nep-gen New Economics Papers
on Gender
Issue of 2023‒05‒08
four papers chosen by
Jan Sauermann
Institutet för Arbetsmarknads- och Utbildningspolitisk Utvärdering

  1. What If She Earns More? Gender Norms, Income Inequality, and the Division of Housework By Magda, Iga; Cukrowska-Torzewska, Ewa; Palczyńska, Marta
  2. Overconfidence and Gender Equality in the Labor Market By Spencer Bastani; Thomas Giebe; Oliver Gürtler
  3. Transitory Earnings Opportunities and Educational Scarring of Men By Sigurdsson, Jósef
  4. Women's Colleges and Economics Major Choice: Evidence from Wellesley College Applicants By Kristin F. Butcher; Patrick McEwan; Akila Weerapana

  1. By: Magda, Iga (Warsaw School of Economics); Cukrowska-Torzewska, Ewa (University of Warsaw); Palczyńska, Marta (Institute for Structural Research (IBS))
    Abstract: Using data from "Generation and Gender Survey" for Poland, we study the relationship between women's relative income within the household, as measured by the female share of total household income, and women's involvement in housework. We find that households in which the woman contributes more to the total household income are more likely to share housework equally. We also find that individual gender norms matter both for women's involvement in unpaid work at home and for the observed link between the female share of income and inequality between the partners in the division of housework. Women from less traditional households are found to be more likely to share housework equally. However, this negative relationship between the female share of household income and female involvement in housework is not observed among more traditional couples.
    Keywords: household income, income inequality, housework, gender norms
    JEL: D10 D13 D31 J12 J16 J22
    Date: 2023–03
  2. By: Spencer Bastani; Thomas Giebe; Oliver Gürtler
    Abstract: Gender differences in overconfidence have been extensively documented in the empirical literature, but the implications for labor market outcomes are not well understood. In this paper, we analyze how men’s relatively higher overconfidence, combined with competitive job incentives, affects gender equality in the labor market and discuss policy implications. The vehicle of analysis is a promotion-signaling model in which wages are realistically determined by market forces. We find that overconfident workers exert more effort to be promoted, and even though they have lower expected ability conditional on promotion, they are more likely to be promoted and experience superior wage growth. Because overconfident workers compete fiercely, they incur higher effort costs and discourage their peers, and we find that overconfidence can be either self-serving or self-defeating.
    Keywords: overconfidence, promotion, competition, gender gap, tournament, theory
    JEL: C72 D91 J16 J24 M51 M52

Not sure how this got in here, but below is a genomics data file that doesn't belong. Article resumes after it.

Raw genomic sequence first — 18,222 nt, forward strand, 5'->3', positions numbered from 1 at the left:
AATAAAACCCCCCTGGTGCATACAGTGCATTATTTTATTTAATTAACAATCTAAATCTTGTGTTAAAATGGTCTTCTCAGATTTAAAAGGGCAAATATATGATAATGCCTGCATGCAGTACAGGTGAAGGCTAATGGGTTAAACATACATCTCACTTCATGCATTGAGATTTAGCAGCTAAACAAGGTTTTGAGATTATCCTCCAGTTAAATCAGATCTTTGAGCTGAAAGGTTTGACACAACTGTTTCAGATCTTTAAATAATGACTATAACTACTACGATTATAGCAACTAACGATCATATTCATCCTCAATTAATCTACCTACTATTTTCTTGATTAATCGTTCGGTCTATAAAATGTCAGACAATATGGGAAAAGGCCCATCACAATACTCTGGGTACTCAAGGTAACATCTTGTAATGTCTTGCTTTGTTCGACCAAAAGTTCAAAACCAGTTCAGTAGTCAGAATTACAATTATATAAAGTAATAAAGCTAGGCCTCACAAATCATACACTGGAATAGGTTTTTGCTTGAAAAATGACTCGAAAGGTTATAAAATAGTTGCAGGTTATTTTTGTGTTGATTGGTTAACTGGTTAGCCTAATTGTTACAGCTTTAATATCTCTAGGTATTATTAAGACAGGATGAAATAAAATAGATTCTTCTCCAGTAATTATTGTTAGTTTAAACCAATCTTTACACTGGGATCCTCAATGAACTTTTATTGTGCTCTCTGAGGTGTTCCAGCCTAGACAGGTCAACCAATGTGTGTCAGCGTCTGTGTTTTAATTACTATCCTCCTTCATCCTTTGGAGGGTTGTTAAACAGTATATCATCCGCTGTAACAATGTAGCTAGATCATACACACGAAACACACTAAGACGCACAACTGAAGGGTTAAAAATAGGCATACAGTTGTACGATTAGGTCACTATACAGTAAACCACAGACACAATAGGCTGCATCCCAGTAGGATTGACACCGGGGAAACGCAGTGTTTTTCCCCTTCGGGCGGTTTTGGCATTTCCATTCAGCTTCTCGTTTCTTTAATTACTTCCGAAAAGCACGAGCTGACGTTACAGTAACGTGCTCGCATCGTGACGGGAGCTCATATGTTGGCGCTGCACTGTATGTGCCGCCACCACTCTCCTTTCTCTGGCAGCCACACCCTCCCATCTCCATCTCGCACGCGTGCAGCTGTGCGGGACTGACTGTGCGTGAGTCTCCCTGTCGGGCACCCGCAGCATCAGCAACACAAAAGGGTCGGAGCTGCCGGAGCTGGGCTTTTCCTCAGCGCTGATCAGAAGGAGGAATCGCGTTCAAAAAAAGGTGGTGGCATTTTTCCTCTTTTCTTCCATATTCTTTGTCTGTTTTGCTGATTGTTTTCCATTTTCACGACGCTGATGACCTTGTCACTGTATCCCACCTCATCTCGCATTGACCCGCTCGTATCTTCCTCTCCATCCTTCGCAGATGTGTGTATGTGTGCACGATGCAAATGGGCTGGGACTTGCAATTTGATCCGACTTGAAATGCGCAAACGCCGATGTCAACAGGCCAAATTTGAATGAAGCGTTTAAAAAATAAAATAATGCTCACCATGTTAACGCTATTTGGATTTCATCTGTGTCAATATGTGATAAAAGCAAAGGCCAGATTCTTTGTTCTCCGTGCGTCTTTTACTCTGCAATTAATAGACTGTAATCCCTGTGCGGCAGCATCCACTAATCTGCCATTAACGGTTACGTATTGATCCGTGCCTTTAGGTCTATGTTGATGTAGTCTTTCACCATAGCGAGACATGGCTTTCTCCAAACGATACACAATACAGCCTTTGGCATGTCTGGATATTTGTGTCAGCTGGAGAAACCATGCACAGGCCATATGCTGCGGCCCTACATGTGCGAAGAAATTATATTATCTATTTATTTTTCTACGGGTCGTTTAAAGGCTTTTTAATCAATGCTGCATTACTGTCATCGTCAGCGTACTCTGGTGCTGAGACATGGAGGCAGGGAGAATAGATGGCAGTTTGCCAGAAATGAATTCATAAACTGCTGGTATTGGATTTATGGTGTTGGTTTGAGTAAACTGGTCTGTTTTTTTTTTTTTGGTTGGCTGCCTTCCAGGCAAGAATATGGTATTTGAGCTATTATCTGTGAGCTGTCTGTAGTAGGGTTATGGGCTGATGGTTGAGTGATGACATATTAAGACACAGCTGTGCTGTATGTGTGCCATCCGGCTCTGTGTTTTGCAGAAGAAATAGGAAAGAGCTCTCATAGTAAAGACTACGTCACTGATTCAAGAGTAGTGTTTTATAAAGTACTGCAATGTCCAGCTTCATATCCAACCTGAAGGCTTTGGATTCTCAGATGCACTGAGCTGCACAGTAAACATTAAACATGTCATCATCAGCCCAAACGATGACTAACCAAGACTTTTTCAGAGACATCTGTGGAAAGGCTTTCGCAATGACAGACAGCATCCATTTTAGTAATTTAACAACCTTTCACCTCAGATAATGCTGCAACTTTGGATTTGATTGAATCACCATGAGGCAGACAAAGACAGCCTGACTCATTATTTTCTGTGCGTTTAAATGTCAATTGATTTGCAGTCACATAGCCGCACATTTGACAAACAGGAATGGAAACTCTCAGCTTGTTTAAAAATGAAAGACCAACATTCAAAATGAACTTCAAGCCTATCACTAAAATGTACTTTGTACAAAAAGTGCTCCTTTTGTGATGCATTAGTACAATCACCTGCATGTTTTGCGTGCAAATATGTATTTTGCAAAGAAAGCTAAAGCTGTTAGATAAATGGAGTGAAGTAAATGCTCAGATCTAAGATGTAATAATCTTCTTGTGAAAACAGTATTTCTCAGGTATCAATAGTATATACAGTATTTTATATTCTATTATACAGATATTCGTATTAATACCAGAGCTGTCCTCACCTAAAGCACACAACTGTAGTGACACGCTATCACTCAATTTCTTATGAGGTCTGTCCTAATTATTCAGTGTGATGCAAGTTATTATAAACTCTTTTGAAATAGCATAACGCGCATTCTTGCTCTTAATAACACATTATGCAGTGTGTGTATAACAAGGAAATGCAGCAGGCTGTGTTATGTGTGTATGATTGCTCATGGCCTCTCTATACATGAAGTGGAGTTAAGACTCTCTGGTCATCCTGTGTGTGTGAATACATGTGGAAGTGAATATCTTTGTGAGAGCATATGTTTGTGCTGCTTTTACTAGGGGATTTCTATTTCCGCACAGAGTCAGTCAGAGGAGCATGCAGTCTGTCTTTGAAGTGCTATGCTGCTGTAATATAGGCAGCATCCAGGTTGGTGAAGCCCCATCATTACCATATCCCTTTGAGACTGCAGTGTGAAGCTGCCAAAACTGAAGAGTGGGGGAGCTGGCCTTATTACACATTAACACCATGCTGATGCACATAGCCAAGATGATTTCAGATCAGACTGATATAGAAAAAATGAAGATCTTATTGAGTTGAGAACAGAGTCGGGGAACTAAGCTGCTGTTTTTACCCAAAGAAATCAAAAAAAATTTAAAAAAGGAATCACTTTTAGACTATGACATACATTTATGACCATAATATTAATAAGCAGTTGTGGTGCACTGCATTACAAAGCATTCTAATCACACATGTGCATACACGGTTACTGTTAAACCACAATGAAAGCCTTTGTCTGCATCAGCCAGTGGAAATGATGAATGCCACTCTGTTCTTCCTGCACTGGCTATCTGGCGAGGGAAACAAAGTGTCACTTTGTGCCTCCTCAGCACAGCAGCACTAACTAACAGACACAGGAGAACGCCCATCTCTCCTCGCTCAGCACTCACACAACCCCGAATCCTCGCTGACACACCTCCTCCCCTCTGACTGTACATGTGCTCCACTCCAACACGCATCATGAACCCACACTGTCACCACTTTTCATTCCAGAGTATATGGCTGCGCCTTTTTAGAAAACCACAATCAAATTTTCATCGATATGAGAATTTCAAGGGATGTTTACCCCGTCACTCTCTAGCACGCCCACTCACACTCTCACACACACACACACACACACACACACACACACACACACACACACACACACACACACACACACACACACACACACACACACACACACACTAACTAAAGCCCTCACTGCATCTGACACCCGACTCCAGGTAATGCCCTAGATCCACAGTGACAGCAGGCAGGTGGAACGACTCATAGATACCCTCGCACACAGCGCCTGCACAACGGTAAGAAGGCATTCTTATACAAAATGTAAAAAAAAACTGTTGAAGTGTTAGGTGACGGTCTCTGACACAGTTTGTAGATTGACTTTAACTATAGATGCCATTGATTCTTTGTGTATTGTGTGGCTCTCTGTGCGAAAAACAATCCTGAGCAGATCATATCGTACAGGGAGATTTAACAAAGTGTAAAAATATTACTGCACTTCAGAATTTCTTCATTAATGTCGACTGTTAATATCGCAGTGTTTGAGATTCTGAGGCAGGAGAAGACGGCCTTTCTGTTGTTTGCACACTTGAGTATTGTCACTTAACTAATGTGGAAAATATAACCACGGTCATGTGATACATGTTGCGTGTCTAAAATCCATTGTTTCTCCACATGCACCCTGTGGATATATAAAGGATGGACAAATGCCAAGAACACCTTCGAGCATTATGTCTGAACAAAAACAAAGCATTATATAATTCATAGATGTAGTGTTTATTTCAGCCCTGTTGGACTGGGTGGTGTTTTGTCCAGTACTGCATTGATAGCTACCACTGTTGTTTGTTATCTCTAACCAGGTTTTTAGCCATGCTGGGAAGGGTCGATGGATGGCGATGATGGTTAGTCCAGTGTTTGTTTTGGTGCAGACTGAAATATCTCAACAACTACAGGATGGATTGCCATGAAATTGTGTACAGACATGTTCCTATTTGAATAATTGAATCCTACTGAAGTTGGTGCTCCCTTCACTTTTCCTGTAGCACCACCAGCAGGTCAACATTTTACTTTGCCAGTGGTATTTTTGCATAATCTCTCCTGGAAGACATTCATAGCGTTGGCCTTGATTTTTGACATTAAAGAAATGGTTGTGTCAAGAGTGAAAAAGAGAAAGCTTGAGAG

Date: 2023
  3. By: Sigurdsson, Jósef (Stockholm University)
    Abstract: Men have fallen behind women in education in developed countries. Why? I study the impact of a transitory increase in the opportunity cost of schooling on men's and women's educational attainment. I exploit a reform in Iceland that lowered income taxes to zero for one year and compare teenagers above and below the compulsory schooling age. This earnings opportunity increased the dropout rate and led to a permanent loss in years of education for young men, but had no effect on the education of women. Male dropouts suffer substantial losses in lifetime earnings, slow career progression, and reduced marriage and fertility outcomes. The results cannot be explained by negative selection of dropouts or low returns to education but can be reconciled by gender differences in nonpecuniary costs of school attendance, myopia, or perceived returns to education. The findings suggest that due to these gender differences, economic booms misallocate young men away from school, entrenching the gender gap in education.
    Keywords: educational attainment, opportunity cost, gender gap, labor supply, tax reform
    JEL: H24 I21 I26 J16 J24
    Date: 2023–03
  4. By: Kristin F. Butcher; Patrick McEwan; Akila Weerapana
    Abstract: Many observers argue that diversity in Economics and STEM fields is critical, not simply because of egalitarian goals, but because who is in a field may shape what is studied by it. If increasing the rate of majoring in mathematically-intensive fields among women is a worthy goal, then understanding whether women’s colleges causally affect that choice is important. Among all admitted applicants to Wellesley College, enrollees are 7.2 percentage points (94%) more likely to receive an Economics degree than non-enrollees (a plausible lower bound given negative selection into enrollment on math skills and major preferences). Overall, 3.2 percentage points—or 44% of the difference between enrollees and non-enrollees—is explained by college exposure to female instructors and students, consistent with a wider role for women’s colleges in increasing female participation in Economics.
    JEL: I23 J16 J24
    Date: 2023–04

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